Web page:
(Corrects Strategic Value Partners' asset management to more than $17 billion in last paragraph)
By Chibuike Oguh and Patturaja Murugaboopathy
Aug 11 (Reuters) - The abundance of cheap corporate debt is pushing investors who typically buy the debt of U.S. companies in financial distress to invest instead in providing financing to companies that are shunned by banks and don't have any other way to borrow money.
Distressed debt investors snap up the debt of a company with the expectation that a potential bankruptcy would give them ownership of that company. The financial downturn brought about by the COVID-19 pandemic could have resulted in a tidal wave of such opportunities.
Instead, the U.S. government and Federal Reserve flooded the market with liquidity, from government assistance programs to buying financial assets. This added to cheap money that was already available thanks to the Fed's near-zero interest rates. Rajay Bagaria, president at Wasserstein Debt Opportunities, said distressed debt accounts for only 0.9% of the U.S. high yield bond universe currently, adding that there were very few opportunities in the sector.
According to Fitch data, the trailing 12-month default rate of U.S. leveraged loans dropped to 1.4% at the end of July, the lowest in 25 months.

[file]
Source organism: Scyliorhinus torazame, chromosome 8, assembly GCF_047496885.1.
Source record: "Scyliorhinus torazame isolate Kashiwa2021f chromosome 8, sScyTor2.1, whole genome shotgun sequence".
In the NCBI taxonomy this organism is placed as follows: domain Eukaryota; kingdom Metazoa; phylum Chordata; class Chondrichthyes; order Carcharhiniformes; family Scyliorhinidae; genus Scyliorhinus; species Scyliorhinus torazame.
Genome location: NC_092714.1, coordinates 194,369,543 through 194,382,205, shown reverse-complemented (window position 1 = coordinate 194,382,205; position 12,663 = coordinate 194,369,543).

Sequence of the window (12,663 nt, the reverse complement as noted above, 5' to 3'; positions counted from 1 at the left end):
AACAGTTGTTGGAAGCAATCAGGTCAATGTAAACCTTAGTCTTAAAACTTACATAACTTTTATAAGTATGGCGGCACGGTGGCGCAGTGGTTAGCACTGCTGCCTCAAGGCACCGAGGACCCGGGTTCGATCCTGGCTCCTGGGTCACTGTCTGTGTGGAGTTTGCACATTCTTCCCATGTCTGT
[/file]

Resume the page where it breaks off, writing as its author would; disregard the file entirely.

Fitch expects the default rate to be at 1.5% at the end of this year.
"The old days of distressed debt where I buy something like at 60 or 70 cents on the dollar, take it through restructuring, put some more money into it and sell it for two to three times, that's not happening right now," said Mark Jenkins, head of global credit at Carlyle Group Inc.
As a result, distressed debt investors have resorted to providing rescue financing to companies in badly-hit sectors such as real estate, airlines, and event management. They are also extending credit to companies looking to shore up their balance sheet in the face of growing consumer demand.
U.S. distressed debt funds raised $12.4 billion in the first seven months of this year, down 60% from $31.1 billion raised in the same period last year. Funds targeting direct lending investments raised $28 billion, up from $27 billion collected a year ago, according to financial data provider Preqin.
"Today's 'distress' has shifted into giving existing lenders the upper hand," said Chris Sheldon, head of leveraged credit at KKR & Co Inc, which raised a $2.8 billion "dislocation opportunities" fund at the height of the crisis last year. More private equity firms are replacing banks as lenders to companies, especially those in the mid-market with up to $500 million in revenues. For now, distressed investors are hopeful government economic support programs will wear off soon, pushing companies to begin scrambling for financing to pay off outstanding debt with near-term maturities.
"There are companies whose cashflow will not increase to the level that will allow them to refinance their debt. They really won't be able to hide," said Victor Khosla, founder and chief investment officer at Strategic Value Partners, a distressed-focused firm with more than $17 billion in assets under management.
(Reporting by Patturaja Murugaboopathy in Bangalore and Chibuike Oguh in New York; editing by Diane Craft)